Work continues on new plan for county
By Andrew Bell
Published in News on February 8, 2006 1:46 PM
A task force assigned to help chart Wayne County's future has begun sifting through hundreds of ideas presented at a public meeting last month.
The Wayne County's Comprehensive Plan Task Force met Tuesday at the county Chamber of Commerce to look through the suggestions and make their own.
Public input is crucial to the success of any planning venture, said the consultant advising the group.
Glenn Harbeck told task force members that no ideas can move forward without widespread support.
"The purpose was to get a pulse of what was out there, what's on their minds and what's important to them. Rather than us decide as committee what needs to be on the plan, we gave the citizens a chance to tell us what the important issues are," Harbeck said.
More than 60 people attended last month's public meeting, listing issues they believe should be addressed by county leaders. They included improving education and transportation, developing a county-wide sewer system, attracting business investment and jobs, preserving farmland, protecting Seymour Johnson Air Force Base, building a civic center for public events and finding ways to keep property taxes to a minimum.
The same issues surfaced Tuesday.
Task force members said the four-laning of U.S. 117 could prove to be more important for Wayne's future than the planned construction of a new U.S. 70 bypass.
"Highway 70 will just help Raleigh get to the beach faster," Berky Perkins said.
"It (U.S. 117) will tie into Wilmington and the ports. With a push down there, all that business and prospects would come up to us," Kevin Whitley said.
If the state develops its ports, Wayne could become a distribution center for products entering the state from overseas, he said, noting the railroad lines that cross the county. That could translate into more jobs, he said.
Harbeck cautioned task force members to be realistic in their planning. Talk about big industry sounds good, he said, but the fact is there are fewer big companies looking for new sites, he said.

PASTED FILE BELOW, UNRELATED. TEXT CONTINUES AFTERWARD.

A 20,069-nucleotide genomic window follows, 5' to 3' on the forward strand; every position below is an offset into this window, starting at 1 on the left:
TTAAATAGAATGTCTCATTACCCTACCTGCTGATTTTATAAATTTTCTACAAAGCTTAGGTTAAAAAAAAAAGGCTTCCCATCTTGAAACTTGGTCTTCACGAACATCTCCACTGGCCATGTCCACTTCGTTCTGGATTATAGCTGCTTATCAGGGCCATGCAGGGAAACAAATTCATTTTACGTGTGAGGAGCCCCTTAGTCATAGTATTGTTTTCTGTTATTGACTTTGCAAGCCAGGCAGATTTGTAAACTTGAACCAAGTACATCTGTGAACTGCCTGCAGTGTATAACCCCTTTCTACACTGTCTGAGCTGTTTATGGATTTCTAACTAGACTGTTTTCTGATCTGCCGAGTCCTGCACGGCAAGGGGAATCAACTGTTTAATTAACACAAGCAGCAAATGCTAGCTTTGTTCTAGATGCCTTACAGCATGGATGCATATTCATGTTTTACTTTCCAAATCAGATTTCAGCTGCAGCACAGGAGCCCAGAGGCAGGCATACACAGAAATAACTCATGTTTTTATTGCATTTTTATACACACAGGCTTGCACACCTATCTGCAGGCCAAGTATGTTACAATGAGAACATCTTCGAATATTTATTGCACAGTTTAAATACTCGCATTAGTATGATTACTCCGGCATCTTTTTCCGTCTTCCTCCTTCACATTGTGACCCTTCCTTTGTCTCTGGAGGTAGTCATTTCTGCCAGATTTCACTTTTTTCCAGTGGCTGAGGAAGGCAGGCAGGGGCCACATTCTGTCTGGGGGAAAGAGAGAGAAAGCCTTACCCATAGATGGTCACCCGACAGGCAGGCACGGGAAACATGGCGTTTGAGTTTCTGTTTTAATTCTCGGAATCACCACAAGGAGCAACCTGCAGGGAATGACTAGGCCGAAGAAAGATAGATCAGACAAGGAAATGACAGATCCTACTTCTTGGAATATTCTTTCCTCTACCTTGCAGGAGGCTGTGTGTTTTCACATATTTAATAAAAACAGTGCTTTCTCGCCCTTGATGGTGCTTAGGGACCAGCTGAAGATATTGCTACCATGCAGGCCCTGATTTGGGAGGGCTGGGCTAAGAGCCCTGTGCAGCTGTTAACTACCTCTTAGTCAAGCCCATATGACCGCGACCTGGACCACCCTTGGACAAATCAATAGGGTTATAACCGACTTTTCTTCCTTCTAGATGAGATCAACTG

"The people are asking for more jobs, but the bigger companies and blue collar industries are not around anymore like they used to be. It's not where the jobs of the future are," he said.
Task force member Blair Tyndall agreed.
"People are looking for home runs and it's not going to happen. But we do need singles and doubles," Tyndall said.
Another issue the group agreed upon is the need for an increased sales tax to take financial pressure off property owners.
"The sales tax hits everybody. Everybody would pay a percentage to help the county," Whitley said.
Task force member Joe Daughtery said no one likes paying taxes, especially property taxes, but that residents who want increased services have to realize that they must be paid for. The county does not need to go into debt, he said.
"We need to be realistic. We have to have a tax base to get the things we want. But if we don't have the money, we have to live with what we've got," Daughtery said.
Harbeck said development of a county-wide sewer system would likely be too expensive. Existing systems would have to be expanded incrementally, he said.
"If you want centralized sewage, you have to go to the city. That's just the truth of it," Harbeck said.
During the next month, Harbeck said he will work on developing vision statements for some of the issues presented to the task force. Until then, he asked the public and task force members to continue thinking of ways to improve the future of the county.
"When you give me your insight and local knowledge, it helps put things in perspective and makes things happen," he said.
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